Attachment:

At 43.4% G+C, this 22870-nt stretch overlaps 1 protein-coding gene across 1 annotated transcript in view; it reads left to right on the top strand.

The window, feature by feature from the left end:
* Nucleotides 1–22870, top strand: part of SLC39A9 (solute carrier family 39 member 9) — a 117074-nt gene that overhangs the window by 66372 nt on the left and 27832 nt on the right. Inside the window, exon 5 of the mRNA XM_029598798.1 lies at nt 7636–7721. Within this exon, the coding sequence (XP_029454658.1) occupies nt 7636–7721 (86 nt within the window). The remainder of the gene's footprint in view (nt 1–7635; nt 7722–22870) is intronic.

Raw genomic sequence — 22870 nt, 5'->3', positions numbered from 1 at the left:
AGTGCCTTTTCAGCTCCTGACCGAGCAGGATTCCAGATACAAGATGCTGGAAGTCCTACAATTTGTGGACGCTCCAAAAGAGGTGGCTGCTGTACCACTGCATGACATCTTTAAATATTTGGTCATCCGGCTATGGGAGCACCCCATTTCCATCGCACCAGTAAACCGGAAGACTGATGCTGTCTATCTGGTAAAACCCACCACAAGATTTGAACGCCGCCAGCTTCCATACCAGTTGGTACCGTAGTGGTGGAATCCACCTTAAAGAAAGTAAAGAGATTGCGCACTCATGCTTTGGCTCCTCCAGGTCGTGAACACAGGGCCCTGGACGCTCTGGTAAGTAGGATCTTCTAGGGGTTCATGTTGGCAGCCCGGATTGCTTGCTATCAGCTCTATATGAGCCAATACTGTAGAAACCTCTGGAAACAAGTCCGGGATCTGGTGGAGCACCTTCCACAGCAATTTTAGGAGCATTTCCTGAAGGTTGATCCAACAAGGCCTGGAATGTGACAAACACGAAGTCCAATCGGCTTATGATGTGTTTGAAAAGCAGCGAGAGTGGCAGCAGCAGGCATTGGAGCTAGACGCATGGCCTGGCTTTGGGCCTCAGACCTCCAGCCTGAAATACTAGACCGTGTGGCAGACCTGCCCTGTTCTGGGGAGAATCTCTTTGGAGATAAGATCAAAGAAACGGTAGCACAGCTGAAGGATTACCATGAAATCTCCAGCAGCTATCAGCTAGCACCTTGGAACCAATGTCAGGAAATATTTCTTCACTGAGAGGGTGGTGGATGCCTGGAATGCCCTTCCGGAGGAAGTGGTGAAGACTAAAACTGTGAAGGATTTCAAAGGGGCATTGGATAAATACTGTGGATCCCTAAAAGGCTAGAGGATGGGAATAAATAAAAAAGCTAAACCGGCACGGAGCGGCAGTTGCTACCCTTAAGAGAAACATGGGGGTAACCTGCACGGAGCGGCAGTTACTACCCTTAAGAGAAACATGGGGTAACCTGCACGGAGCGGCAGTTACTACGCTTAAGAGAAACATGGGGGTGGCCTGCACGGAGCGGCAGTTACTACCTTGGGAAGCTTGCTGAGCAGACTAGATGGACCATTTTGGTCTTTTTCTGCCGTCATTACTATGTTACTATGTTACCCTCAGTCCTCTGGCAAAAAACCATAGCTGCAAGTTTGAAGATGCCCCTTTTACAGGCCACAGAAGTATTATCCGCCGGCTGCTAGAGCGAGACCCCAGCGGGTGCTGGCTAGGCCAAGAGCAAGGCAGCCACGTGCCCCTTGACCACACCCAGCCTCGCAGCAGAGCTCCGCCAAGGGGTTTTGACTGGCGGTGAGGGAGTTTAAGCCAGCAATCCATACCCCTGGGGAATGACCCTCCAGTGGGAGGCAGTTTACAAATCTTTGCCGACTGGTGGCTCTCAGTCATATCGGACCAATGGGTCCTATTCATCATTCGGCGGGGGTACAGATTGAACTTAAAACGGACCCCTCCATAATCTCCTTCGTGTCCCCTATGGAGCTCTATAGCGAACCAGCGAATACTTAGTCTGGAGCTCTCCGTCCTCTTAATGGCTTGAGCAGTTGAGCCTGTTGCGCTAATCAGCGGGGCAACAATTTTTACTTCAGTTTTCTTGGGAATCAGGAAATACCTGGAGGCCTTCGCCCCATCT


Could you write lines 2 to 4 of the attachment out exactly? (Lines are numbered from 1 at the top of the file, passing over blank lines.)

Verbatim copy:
The window, feature by feature from the left end:
* Nucleotides 1–22870, top strand: part of SLC39A9 (solute carrier family 39 member 9) — a 117074-nt gene that overhangs the window by 66372 nt on the left and 27832 nt on the right. Inside the window, exon 5 of the mRNA XM_029598798.1 lies at nt 7636–7721. Within this exon, the coding sequence (XP_029454658.1) occupies nt 7636–7721 (86 nt within the window). The remainder of the gene's footprint in view (nt 1–7635; nt 7722–22870) is intronic.

Raw genomic sequence — 22870 nt, 5'->3', positions numbered from 1 at the left: